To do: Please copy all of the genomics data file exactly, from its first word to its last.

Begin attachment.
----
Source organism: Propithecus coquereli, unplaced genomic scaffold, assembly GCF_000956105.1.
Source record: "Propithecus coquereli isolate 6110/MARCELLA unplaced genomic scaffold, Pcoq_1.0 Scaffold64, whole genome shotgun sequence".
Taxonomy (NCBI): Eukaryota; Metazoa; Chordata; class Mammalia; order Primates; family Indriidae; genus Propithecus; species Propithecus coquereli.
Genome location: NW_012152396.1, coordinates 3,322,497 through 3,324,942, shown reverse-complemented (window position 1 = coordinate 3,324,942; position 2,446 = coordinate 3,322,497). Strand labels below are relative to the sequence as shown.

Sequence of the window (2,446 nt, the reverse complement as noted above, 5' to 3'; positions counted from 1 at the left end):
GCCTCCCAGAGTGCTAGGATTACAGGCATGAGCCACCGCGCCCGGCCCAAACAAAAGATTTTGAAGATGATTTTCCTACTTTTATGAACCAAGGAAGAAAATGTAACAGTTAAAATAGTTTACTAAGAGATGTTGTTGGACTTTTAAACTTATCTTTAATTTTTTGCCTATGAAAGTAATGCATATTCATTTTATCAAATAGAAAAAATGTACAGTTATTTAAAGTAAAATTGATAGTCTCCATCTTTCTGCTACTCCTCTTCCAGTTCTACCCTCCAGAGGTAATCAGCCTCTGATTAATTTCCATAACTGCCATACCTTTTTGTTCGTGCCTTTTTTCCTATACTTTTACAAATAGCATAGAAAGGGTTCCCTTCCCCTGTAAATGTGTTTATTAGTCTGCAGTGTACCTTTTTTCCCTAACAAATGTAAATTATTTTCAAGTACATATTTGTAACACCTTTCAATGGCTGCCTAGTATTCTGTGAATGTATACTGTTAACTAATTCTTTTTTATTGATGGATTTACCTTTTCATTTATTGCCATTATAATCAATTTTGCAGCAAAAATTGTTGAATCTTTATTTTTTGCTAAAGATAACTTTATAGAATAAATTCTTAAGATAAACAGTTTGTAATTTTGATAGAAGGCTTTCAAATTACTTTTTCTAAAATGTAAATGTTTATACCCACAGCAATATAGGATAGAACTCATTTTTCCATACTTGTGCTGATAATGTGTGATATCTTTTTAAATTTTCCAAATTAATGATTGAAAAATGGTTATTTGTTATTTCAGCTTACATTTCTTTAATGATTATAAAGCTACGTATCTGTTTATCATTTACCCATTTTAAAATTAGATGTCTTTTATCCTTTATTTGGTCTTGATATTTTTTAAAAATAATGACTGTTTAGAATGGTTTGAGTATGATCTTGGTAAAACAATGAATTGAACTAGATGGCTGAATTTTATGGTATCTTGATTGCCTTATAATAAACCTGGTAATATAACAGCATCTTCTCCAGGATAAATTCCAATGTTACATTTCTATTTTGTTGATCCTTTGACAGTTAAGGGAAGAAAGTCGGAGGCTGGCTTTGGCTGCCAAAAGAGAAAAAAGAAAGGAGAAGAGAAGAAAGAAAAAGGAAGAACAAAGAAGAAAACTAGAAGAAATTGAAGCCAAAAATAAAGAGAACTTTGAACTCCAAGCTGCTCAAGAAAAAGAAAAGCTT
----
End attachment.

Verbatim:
Source organism: Propithecus coquereli, unplaced genomic scaffold, assembly GCF_000956105.1.
Source record: "Propithecus coquereli isolate 6110/MARCELLA unplaced genomic scaffold, Pcoq_1.0 Scaffold64, whole genome shotgun sequence".
Taxonomy (NCBI): Eukaryota; Metazoa; Chordata; class Mammalia; order Primates; family Indriidae; genus Propithecus; species Propithecus coquereli.
Genome location: NW_012152396.1, coordinates 3,322,497 through 3,324,942, shown reverse-complemented (window position 1 = coordinate 3,324,942; position 2,446 = coordinate 3,322,497). Strand labels below are relative to the sequence as shown.

Sequence of the window (2,446 nt, the reverse complement as noted above, 5' to 3'; positions counted from 1 at the left end):
GCCTCCCAGAGTGCTAGGATTACAGGCATGAGCCACCGCGCCCGGCCCAAACAAAAGATTTTGAAGATGATTTTCCTACTTTTATGAACCAAGGAAGAAAATGTAACAGTTAAAATAGTTTACTAAGAGATGTTGTTGGACTTTTAAACTTATCTTTAATTTTTTGCCTATGAAAGTAATGCATATTCATTTTATCAAATAGAAAAAATGTACAGTTATTTAAAGTAAAATTGATAGTCTCCATCTTTCTGCTACTCCTCTTCCAGTTCTACCCTCCAGAGGTAATCAGCCTCTGATTAATTTCCATAACTGCCATACCTTTTTGTTCGTGCCTTTTTTCCTATACTTTTACAAATAGCATAGAAAGGGTTCCCTTCCCCTGTAAATGTGTTTATTAGTCTGCAGTGTACCTTTTTTCCCTAACAAATGTAAATTATTTTCAAGTACATATTTGTAACACCTTTCAATGGCTGCCTAGTATTCTGTGAATGTATACTGTTAACTAATTCTTTTTTATTGATGGATTTACCTTTTCATTTATTGCCATTATAATCAATTTTGCAGCAAAAATTGTTGAATCTTTATTTTTTGCTAAAGATAACTTTATAGAATAAATTCTTAAGATAAACAGTTTGTAATTTTGATAGAAGGCTTTCAAATTACTTTTTCTAAAATGTAAATGTTTATACCCACAGCAATATAGGATAGAACTCATTTTTCCATACTTGTGCTGATAATGTGTGATATCTTTTTAAATTTTCCAAATTAATGATTGAAAAATGGTTATTTGTTATTTCAGCTTACATTTCTTTAATGATTATAAAGCTACGTATCTGTTTATCATTTACCCATTTTAAAATTAGATGTCTTTTATCCTTTATTTGGTCTTGATATTTTTTAAAAATAATGACTGTTTAGAATGGTTTGAGTATGATCTTGGTAAAACAATGAATTGAACTAGATGGCTGAATTTTATGGTATCTTGATTGCCTTATAATAAACCTGGTAATATAACAGCATCTTCTCCAGGATAAATTCCAATGTTACATTTCTATTTTGTTGATCCTTTGACAGTTAAGGGAAGAAAGTCGGAGGCTGGCTTTGGCTGCCAAAAGAGAAAAAAGAAAGGAGAAGAGAAGAAAGAAAAAGGAAGAACAAAGAAGAAAACTAGAAGAAATTGAAGCCAAAAATAAAGAGAACTTTGAACTCCAAGCTGCTCAAGAAAAAGAAAAGCTT